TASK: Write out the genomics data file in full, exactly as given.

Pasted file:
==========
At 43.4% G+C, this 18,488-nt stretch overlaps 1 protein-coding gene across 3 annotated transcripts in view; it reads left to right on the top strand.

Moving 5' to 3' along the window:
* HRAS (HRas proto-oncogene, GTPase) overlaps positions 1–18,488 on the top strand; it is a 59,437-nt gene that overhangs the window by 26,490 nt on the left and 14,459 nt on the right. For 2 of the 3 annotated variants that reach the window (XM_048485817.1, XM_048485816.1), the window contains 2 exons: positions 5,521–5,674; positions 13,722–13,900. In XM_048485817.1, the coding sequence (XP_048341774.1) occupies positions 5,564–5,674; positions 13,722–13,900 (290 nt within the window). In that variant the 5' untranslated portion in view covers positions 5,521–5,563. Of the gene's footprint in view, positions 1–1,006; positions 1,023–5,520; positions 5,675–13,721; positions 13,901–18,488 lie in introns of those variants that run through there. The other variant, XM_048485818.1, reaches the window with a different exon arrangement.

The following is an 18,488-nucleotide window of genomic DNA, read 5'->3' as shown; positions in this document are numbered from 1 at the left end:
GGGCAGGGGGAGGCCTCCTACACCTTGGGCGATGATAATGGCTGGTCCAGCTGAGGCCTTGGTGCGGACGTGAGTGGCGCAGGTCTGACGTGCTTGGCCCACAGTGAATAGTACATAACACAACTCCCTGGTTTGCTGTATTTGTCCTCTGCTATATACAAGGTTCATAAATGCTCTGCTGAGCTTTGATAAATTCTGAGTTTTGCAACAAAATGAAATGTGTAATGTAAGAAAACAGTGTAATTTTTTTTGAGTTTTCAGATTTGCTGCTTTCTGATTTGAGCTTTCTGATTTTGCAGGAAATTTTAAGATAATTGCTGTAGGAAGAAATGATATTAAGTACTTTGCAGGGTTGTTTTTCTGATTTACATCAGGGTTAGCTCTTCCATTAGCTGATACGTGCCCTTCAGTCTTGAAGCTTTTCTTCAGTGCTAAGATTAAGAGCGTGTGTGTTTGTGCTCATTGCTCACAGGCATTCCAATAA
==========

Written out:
At 43.4% G+C, this 18,488-nt stretch overlaps 1 protein-coding gene across 3 annotated transcripts in view; it reads left to right on the top strand.

Moving 5' to 3' along the window:
* HRAS (HRas proto-oncogene, GTPase) overlaps positions 1–18,488 on the top strand; it is a 59,437-nt gene that overhangs the window by 26,490 nt on the left and 14,459 nt on the right. For 2 of the 3 annotated variants that reach the window (XM_048485817.1, XM_048485816.1), the window contains 2 exons: positions 5,521–5,674; positions 13,722–13,900. In XM_048485817.1, the coding sequence (XP_048341774.1) occupies positions 5,564–5,674; positions 13,722–13,900 (290 nt within the window). In that variant the 5' untranslated portion in view covers positions 5,521–5,563. Of the gene's footprint in view, positions 1–1,006; positions 1,023–5,520; positions 5,675–13,721; positions 13,901–18,488 lie in introns of those variants that run through there. The other variant, XM_048485818.1, reaches the window with a different exon arrangement.

The following is an 18,488-nucleotide window of genomic DNA, read 5'->3' as shown; positions in this document are numbered from 1 at the left end:
GGGCAGGGGGAGGCCTCCTACACCTTGGGCGATGATAATGGCTGGTCCAGCTGAGGCCTTGGTGCGGACGTGAGTGGCGCAGGTCTGACGTGCTTGGCCCACAGTGAATAGTACATAACACAACTCCCTGGTTTGCTGTATTTGTCCTCTGCTATATACAAGGTTCATAAATGCTCTGCTGAGCTTTGATAAATTCTGAGTTTTGCAACAAAATGAAATGTGTAATGTAAGAAAACAGTGTAATTTTTTTTGAGTTTTCAGATTTGCTGCTTTCTGATTTGAGCTTTCTGATTTTGCAGGAAATTTTAAGATAATTGCTGTAGGAAGAAATGATATTAAGTACTTTGCAGGGTTGTTTTTCTGATTTACATCAGGGTTAGCTCTTCCATTAGCTGATACGTGCCCTTCAGTCTTGAAGCTTTTCTTCAGTGCTAAGATTAAGAGCGTGTGTGTTTGTGCTCATTGCTCACAGGCATTCCAATAA